Employment discrimination laws cover many impermissible actions

On Behalf of | Feb 12, 2016 | Employment Discrimination |

There are many qualities that individual Minnesota workers may exhibit that make them unique from their fellow employees. It is often the case that the individual characteristics that make the employee who they are end up being assets to their employers as they bring distinctive perspectives to the work problems they face and creative solutions to resolving those matters. However, not every employer views differences as assets to their companies. When an employer uses particular characteristics about employees to discriminate or harass certain workers, instances of employment discrimination may result.

Attorney John A. Klassen represents individuals who have suffered different forms of employment discrimination. Employees are protected from discrimination by state and federal laws; depending upon the facts of a person’s case, Attorney Klassen can provide client-specific guidance to individuals who wish to determine if their matters are suitable for litigation.

Employment discrimination can be based on any number of actions made by an employer. An employer may choose not to hire a qualified candidate solely because of their race; in such a situation the candidate may have a case for racial discrimination. Previously, this blog discussed the difficult matter of Muslim workers taking breaks in order to pray per the tenants of their faith; actions taken against them for participating in religious practice may amount to religious discrimination in the workplace.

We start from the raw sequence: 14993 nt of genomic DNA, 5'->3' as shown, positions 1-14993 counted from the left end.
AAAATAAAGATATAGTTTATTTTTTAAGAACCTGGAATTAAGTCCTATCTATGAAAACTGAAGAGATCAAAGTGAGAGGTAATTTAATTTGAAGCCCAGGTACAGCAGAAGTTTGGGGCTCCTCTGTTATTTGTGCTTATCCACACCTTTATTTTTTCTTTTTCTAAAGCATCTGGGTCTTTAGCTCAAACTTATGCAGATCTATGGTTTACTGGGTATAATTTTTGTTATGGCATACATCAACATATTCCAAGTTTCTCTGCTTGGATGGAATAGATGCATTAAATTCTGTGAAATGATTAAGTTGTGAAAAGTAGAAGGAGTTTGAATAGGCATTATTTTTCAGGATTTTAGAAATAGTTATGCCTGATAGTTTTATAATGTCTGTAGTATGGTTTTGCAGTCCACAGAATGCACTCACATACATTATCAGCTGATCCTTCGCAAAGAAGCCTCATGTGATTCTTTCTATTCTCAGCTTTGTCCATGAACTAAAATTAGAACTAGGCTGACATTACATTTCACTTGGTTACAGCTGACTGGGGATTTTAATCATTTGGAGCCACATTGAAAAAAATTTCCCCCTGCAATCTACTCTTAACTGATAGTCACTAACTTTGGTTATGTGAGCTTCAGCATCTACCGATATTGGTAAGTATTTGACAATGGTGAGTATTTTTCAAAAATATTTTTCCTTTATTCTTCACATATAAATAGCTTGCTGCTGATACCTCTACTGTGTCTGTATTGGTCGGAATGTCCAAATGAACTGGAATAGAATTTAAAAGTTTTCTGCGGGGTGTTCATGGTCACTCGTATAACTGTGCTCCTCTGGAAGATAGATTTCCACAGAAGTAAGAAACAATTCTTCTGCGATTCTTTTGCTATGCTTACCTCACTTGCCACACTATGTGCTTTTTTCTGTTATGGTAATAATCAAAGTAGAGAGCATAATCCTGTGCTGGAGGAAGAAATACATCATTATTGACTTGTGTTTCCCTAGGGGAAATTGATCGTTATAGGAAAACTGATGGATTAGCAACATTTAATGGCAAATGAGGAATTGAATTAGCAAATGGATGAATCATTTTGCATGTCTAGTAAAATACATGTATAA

Age discrimination, gender discrimination and many other forms of discrimination could occur in Minnesota employment venues. Employment discrimination can occur during the hiring process, active employment process or firing process for an applicant or employee.

To learn more, check out our employment discrimination website. As employment discrimination can look very different depending upon the facts of a person’s case, individuals with potential claims may want to take steps to learn more about their employment-based rights.